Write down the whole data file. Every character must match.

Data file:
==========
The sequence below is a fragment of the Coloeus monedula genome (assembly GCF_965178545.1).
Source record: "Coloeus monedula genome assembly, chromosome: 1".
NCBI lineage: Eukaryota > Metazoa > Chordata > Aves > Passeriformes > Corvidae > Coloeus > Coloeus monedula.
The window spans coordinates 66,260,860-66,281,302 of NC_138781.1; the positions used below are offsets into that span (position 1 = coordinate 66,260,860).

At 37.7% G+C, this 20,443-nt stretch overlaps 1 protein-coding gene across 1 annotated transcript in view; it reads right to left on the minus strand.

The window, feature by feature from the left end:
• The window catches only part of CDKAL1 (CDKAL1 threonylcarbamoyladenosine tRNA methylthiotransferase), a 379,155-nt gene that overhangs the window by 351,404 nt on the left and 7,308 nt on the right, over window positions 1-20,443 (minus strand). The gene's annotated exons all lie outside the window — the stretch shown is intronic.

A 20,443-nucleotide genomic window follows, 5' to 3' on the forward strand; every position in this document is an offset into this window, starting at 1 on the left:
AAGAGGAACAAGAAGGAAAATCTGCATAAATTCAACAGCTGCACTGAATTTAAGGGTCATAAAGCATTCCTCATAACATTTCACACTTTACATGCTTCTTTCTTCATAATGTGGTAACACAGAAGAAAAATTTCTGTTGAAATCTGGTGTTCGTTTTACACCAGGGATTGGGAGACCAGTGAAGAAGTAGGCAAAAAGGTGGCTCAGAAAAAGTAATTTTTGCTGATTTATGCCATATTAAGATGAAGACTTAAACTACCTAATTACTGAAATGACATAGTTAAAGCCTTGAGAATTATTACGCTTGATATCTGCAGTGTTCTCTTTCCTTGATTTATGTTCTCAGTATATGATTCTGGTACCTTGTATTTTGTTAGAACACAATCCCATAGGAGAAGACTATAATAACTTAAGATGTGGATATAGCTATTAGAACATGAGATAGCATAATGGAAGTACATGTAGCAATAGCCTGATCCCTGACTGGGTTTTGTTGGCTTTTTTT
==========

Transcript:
The sequence below is a fragment of the Coloeus monedula genome (assembly GCF_965178545.1).
Source record: "Coloeus monedula genome assembly, chromosome: 1".
NCBI lineage: Eukaryota > Metazoa > Chordata > Aves > Passeriformes > Corvidae > Coloeus > Coloeus monedula.
The window spans coordinates 66,260,860-66,281,302 of NC_138781.1; the positions used below are offsets into that span (position 1 = coordinate 66,260,860).

At 37.7% G+C, this 20,443-nt stretch overlaps 1 protein-coding gene across 1 annotated transcript in view; it reads right to left on the minus strand.

The window, feature by feature from the left end:
• The window catches only part of CDKAL1 (CDKAL1 threonylcarbamoyladenosine tRNA methylthiotransferase), a 379,155-nt gene that overhangs the window by 351,404 nt on the left and 7,308 nt on the right, over window positions 1-20,443 (minus strand). The gene's annotated exons all lie outside the window — the stretch shown is intronic.

A 20,443-nucleotide genomic window follows, 5' to 3' on the forward strand; every position in this document is an offset into this window, starting at 1 on the left:
AAGAGGAACAAGAAGGAAAATCTGCATAAATTCAACAGCTGCACTGAATTTAAGGGTCATAAAGCATTCCTCATAACATTTCACACTTTACATGCTTCTTTCTTCATAATGTGGTAACACAGAAGAAAAATTTCTGTTGAAATCTGGTGTTCGTTTTACACCAGGGATTGGGAGACCAGTGAAGAAGTAGGCAAAAAGGTGGCTCAGAAAAAGTAATTTTTGCTGATTTATGCCATATTAAGATGAAGACTTAAACTACCTAATTACTGAAATGACATAGTTAAAGCCTTGAGAATTATTACGCTTGATATCTGCAGTGTTCTCTTTCCTTGATTTATGTTCTCAGTATATGATTCTGGTACCTTGTATTTTGTTAGAACACAATCCCATAGGAGAAGACTATAATAACTTAAGATGTGGATATAGCTATTAGAACATGAGATAGCATAATGGAAGTACATGTAGCAATAGCCTGATCCCTGACTGGGTTTTGTTGGCTTTTTTT